June 17, 2020
By Neal S. Shera
Recently Hornady made big news in what seems to be a proverbial drought of new products with the new 6mm Advanced Rifle Cartridge. If you are interested in a detailed history of the 6mm ARC, Senior Field Editor David Fortier provided a great rundown in this article. As the industry continues to find more variations for AR-15 platforms, one has to wonder how much life this cartridge will have, as so many have landed in niche followings? Well, regardless of how commercially accepted this new entry becomes, if one were to acquire a rifle or build one of their own, reloading your own 6mm ARC ammo will guarantee it remains in your collection.
6mm ARC Brass
If you are interested in reloading the 6mm ARC, the obvious place to start is with suitable cartridge cases. So, considering brass your best option is to grab a few boxes of Hornady ammo. They currently have 4 choices, 3 commercial offerings and one for LE use. Start with factory ammunition and get a baseline on your rifle and see what bullets it likes. This will provide you with some Hornady brass to get you started reloading. Hornady 6mm ARC brass looks to be of good quality, is fairly consistent and should give you a number of reloads as long as don’t lose them, or are pushing for maximum velocity.
I doubt it will take long before virgin brass from Hornady becomes available. If you prefer ammunition or brass from other manufacturers, it will only be a matter of time before the rest of the market reacts. It’s a good bet that those companies already loading 6.5mm Grendel will be the quickest onto store shelves.
Some may want to try and reform 6.5mm Grendel cases into 6mm ARC. That’s perfectly fine. Remember though, it’s not as simple as running a case into a 6mm ARC sizing die. I would recommend getting a Body Die to help correctly set the new shoulder, as the 6mm ARC’s is slightly further back. This was done to help prevent 6.5 Grendel from chambering in 6mm ARC rifles. Then, there will be some neck trimming which needs to be done. Plus you will have some turning to do to remove all the extra brass before you can load the new cases.
6mm ARC Bullet Selection
Since no case is complete without its proper toppings, we move to bullet selection. As 6mm (.243-inch) has been a fairly popular all-purpose caliber for decades, there are a lot of good choices. At least, that is what one would initially think. Yet, the 6mm ARC was designed to play in the deeper end of the bullet pool. You will likely run into feeding problems with an AR-15, due to the shorter overall length, if you try loading bullets lighter than 90 grains. Also, there could be neck tension issues if those lighter bullets are seated too far out. Accuracy may also suffer. So, I suggest staying loading bullets 90 grains and heavier.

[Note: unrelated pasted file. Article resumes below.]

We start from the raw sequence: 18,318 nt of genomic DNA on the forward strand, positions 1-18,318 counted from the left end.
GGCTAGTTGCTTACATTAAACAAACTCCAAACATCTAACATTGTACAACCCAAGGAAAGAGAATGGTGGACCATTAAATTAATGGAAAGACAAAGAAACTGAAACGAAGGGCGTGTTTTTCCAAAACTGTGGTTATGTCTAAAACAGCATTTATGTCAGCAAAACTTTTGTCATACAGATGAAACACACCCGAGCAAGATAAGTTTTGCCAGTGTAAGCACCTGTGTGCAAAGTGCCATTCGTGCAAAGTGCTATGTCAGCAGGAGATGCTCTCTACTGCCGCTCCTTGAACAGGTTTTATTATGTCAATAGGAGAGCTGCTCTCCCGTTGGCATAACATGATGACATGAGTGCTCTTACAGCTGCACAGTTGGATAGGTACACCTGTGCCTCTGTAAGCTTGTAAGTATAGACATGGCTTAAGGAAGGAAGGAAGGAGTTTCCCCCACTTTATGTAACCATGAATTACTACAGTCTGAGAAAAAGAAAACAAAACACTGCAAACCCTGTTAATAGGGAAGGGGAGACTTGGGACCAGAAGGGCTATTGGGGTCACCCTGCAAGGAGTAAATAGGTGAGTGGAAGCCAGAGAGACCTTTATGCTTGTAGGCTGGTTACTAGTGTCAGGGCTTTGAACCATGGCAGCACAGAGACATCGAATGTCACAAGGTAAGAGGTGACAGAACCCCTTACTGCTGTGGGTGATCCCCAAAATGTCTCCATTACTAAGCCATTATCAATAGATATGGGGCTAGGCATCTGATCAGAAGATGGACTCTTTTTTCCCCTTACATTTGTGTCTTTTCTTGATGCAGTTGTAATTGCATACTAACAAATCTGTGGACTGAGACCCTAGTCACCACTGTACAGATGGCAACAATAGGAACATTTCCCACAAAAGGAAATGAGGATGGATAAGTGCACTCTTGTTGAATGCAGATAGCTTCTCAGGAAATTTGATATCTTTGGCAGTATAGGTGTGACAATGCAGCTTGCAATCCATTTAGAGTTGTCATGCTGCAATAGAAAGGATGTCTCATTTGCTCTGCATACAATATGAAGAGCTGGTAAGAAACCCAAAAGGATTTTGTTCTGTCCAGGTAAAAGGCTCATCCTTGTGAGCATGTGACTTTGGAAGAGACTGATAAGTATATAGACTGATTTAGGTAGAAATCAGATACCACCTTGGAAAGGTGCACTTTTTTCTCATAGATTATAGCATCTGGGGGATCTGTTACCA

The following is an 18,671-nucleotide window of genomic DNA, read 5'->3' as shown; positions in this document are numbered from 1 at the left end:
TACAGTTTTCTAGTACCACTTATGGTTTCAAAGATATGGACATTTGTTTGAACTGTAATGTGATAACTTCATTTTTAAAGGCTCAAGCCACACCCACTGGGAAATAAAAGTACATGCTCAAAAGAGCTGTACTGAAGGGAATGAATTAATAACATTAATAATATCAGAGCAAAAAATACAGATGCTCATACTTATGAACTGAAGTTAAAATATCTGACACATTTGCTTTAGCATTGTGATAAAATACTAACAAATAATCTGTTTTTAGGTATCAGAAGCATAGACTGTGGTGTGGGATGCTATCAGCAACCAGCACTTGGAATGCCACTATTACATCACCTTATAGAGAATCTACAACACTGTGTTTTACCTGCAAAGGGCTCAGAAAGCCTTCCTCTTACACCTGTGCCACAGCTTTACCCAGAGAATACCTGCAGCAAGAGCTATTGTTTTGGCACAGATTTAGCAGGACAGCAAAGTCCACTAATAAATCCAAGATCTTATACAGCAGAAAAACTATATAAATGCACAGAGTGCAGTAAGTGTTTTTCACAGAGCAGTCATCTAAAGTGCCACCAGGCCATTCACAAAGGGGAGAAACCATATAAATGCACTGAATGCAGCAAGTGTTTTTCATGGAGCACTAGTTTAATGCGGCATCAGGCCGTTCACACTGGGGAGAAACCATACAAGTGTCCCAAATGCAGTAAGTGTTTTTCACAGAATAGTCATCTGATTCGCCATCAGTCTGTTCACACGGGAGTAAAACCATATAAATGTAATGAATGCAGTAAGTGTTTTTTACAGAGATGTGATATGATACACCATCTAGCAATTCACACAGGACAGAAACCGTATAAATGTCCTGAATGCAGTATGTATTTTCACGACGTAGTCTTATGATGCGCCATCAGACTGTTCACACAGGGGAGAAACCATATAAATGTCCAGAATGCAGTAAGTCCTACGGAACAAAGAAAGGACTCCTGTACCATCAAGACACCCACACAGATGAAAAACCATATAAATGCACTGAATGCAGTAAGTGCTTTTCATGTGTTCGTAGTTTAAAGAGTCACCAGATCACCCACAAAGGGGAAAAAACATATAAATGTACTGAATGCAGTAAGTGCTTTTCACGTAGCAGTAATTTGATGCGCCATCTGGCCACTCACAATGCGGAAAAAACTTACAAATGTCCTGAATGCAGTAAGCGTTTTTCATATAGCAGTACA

Hornady is an obvious first choice for selecting 6mm projectiles to load the 6mm ARC with. They have 10 solid options ranging in weight from 90 to 110 grains. Half of these are designed for hunting and the rest for match shooting. There are older veterans, like the SST and Interlock designs up. Plus, there are newer additions to Hornady’s line like the ELD Match, ELD-X and A-TIP.
Berger has long been associated with great bullets and they have the largest selection of offerings. I counted thirteen options in their BT Target, Classic Hunter, VLD, VLD Hunting, VLD Target, Hybrid Target and Long Range Hybrid Target lines. These range from 90 to 115 grains and will fill any list of needs. Remember though, Berger bullets will be the longest you will use, so verify your barrel twist. Some Berger bullets require a very fast one turn in 7 inches twist rate.
Lapua with their Scenar and ScenarL line offer 90- and 105-grain choices. The ScenarL have a longer shape over the regular Scenar, for better exterior ballistics. These would likely be a better fit regarding the cartridge’s overall length. Lapua bullets are well respected for their quality, and should make a good match for the 6mm ARC.
6mm ARC Powder Options
Now, on to what goes beneath the projectile. Due to the relatively small case volume to bore diameter, the 6mm ARC can digest a wide variety of powders. You will want something fairly clean burning and temperature stable. The case volume will easily allow for up to 30 grains of powder, but please wait for qualified load data to be available. As for the selection, the burn rate chart has a listing of 22 powder options, but not all are good for semi-automatic rifles.
If you like Vihtavouri powders, then consider N140 and N540. Alliant's Reloader 15 would be another good option to consider. Hodgdon has perhaps the best variety, including H335, Varget, CFE 223, BL C(2), H4895, and their IMR 4895. From Ramshot Powders you should consider X-Terminator and TAC. So your cabinet may already be full with some, or all of these options. These would have the best results if set off with match grade small rifle primers. I suggest considering CCI BR-4s.
As one last little bit of information before the door is closed on the subject, it would be best to invest in a small-base reloading die set. These sets will not only have the required full-length sizing die to maintain proper case length, but will also completely size the body. This will ensure more reliable chambering of the reloaded casing in an auto-loading rifle. Nobody likes unnecessary stoppages while they are shooting.
That's one great thing about the Hornady 6mm ARC, it’s not trying to remake the wheel. It can reach maximum results with what is already out there, and these components have been thoroughly tested in other cartridges. There is room to produce inexpensive range fodder, and create some home brewed match winners. So, while others wait to see what ammo options will populate their local gun store, a savvy reloader can be well on his way to making the Hornady 6mm ARC a staple on his reloading bench.